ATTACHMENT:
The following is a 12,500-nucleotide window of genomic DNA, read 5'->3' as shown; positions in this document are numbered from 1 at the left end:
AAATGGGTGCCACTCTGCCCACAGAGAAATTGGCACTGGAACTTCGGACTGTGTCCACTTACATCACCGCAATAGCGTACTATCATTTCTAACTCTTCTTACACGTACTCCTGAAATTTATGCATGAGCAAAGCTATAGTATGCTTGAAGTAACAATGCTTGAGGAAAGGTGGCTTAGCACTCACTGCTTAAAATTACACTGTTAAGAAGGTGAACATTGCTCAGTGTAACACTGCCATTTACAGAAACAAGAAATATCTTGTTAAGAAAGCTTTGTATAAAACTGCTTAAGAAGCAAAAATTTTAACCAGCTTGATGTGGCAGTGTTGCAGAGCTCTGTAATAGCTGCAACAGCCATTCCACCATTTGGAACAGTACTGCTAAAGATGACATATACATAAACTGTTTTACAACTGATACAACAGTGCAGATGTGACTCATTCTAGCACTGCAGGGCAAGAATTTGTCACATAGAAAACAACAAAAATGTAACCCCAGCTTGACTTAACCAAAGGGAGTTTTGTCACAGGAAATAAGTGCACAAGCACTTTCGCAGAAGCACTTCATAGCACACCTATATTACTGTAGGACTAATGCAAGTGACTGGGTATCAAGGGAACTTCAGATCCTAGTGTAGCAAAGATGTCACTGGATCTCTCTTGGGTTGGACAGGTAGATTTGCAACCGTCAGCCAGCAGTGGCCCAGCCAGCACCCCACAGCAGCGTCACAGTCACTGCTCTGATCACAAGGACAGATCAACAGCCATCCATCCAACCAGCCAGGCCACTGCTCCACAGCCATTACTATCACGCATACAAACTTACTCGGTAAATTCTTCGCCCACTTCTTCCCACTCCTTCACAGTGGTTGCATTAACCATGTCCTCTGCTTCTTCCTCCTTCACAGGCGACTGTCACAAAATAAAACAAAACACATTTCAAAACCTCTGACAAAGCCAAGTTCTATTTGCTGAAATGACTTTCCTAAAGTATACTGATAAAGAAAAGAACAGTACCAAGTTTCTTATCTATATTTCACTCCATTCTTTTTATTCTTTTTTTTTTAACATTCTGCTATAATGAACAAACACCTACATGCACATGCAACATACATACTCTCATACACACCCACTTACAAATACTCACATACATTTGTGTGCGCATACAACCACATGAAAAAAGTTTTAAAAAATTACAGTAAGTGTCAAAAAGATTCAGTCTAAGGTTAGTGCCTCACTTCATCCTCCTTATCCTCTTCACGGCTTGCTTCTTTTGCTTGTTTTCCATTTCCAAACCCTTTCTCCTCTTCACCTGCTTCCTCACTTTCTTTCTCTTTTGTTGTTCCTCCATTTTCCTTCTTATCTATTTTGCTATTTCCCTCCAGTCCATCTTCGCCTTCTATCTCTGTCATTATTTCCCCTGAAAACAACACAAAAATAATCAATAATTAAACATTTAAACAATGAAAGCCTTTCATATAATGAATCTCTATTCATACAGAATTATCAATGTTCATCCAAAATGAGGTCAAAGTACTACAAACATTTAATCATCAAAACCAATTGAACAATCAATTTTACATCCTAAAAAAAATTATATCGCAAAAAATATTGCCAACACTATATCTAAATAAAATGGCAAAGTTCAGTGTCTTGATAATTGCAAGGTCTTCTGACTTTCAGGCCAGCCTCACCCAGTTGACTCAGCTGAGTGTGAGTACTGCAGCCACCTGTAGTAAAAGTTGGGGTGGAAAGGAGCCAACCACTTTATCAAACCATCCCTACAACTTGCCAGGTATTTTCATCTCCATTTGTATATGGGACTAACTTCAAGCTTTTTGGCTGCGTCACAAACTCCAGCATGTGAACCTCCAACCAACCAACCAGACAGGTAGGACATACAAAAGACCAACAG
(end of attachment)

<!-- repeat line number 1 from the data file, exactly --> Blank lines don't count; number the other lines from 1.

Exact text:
The following is a 12,500-nucleotide window of genomic DNA, read 5'->3' as shown; positions in this document are numbered from 1 at the left end: